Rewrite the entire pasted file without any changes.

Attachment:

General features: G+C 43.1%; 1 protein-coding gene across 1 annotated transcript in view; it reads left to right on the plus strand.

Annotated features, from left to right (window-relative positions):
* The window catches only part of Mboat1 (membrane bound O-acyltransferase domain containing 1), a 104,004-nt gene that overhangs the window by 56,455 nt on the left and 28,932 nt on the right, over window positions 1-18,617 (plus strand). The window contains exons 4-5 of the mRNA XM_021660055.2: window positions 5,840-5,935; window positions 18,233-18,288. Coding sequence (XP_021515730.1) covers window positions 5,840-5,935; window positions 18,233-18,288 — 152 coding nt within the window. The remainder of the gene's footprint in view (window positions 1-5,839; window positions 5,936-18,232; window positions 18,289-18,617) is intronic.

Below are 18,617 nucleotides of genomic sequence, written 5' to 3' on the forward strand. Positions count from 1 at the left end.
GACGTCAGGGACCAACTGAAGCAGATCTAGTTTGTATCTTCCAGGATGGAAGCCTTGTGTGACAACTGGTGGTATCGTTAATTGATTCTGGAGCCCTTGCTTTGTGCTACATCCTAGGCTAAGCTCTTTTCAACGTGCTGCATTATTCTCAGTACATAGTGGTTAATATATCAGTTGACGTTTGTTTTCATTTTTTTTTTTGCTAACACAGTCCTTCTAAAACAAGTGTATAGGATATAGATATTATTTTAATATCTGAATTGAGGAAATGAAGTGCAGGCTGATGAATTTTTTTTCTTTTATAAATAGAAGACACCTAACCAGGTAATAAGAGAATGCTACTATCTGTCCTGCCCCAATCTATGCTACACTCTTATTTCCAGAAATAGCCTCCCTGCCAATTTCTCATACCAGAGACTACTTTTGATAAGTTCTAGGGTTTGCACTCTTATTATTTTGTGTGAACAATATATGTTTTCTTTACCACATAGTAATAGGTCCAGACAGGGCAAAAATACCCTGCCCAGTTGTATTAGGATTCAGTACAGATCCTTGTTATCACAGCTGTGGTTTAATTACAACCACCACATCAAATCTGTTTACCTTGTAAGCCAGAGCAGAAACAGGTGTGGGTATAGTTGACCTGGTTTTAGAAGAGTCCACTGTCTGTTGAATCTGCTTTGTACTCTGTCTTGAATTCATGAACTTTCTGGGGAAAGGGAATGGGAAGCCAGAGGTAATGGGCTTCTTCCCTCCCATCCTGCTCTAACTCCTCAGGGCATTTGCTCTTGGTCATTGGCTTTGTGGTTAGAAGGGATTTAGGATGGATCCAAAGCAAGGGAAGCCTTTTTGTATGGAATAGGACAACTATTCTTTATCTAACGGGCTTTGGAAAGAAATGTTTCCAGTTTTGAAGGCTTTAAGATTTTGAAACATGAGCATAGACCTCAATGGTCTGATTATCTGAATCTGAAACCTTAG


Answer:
General features: G+C 43.1%; 1 protein-coding gene across 1 annotated transcript in view; it reads left to right on the plus strand.

Annotated features, from left to right (window-relative positions):
* The window catches only part of Mboat1 (membrane bound O-acyltransferase domain containing 1), a 104,004-nt gene that overhangs the window by 56,455 nt on the left and 28,932 nt on the right, over window positions 1-18,617 (plus strand). The window contains exons 4-5 of the mRNA XM_021660055.2: window positions 5,840-5,935; window positions 18,233-18,288. Coding sequence (XP_021515730.1) covers window positions 5,840-5,935; window positions 18,233-18,288 — 152 coding nt within the window. The remainder of the gene's footprint in view (window positions 1-5,839; window positions 5,936-18,232; window positions 18,289-18,617) is intronic.

Below are 18,617 nucleotides of genomic sequence, written 5' to 3' on the forward strand. Positions count from 1 at the left end.
GACGTCAGGGACCAACTGAAGCAGATCTAGTTTGTATCTTCCAGGATGGAAGCCTTGTGTGACAACTGGTGGTATCGTTAATTGATTCTGGAGCCCTTGCTTTGTGCTACATCCTAGGCTAAGCTCTTTTCAACGTGCTGCATTATTCTCAGTACATAGTGGTTAATATATCAGTTGACGTTTGTTTTCATTTTTTTTTTTGCTAACACAGTCCTTCTAAAACAAGTGTATAGGATATAGATATTATTTTAATATCTGAATTGAGGAAATGAAGTGCAGGCTGATGAATTTTTTTTCTTTTATAAATAGAAGACACCTAACCAGGTAATAAGAGAATGCTACTATCTGTCCTGCCCCAATCTATGCTACACTCTTATTTCCAGAAATAGCCTCCCTGCCAATTTCTCATACCAGAGACTACTTTTGATAAGTTCTAGGGTTTGCACTCTTATTATTTTGTGTGAACAATATATGTTTTCTTTACCACATAGTAATAGGTCCAGACAGGGCAAAAATACCCTGCCCAGTTGTATTAGGATTCAGTACAGATCCTTGTTATCACAGCTGTGGTTTAATTACAACCACCACATCAAATCTGTTTACCTTGTAAGCCAGAGCAGAAACAGGTGTGGGTATAGTTGACCTGGTTTTAGAAGAGTCCACTGTCTGTTGAATCTGCTTTGTACTCTGTCTTGAATTCATGAACTTTCTGGGGAAAGGGAATGGGAAGCCAGAGGTAATGGGCTTCTTCCCTCCCATCCTGCTCTAACTCCTCAGGGCATTTGCTCTTGGTCATTGGCTTTGTGGTTAGAAGGGATTTAGGATGGATCCAAAGCAAGGGAAGCCTTTTTGTATGGAATAGGACAACTATTCTTTATCTAACGGGCTTTGGAAAGAAATGTTTCCAGTTTTGAAGGCTTTAAGATTTTGAAACATGAGCATAGACCTCAATGGTCTGATTATCTGAATCTGAAACCTTAG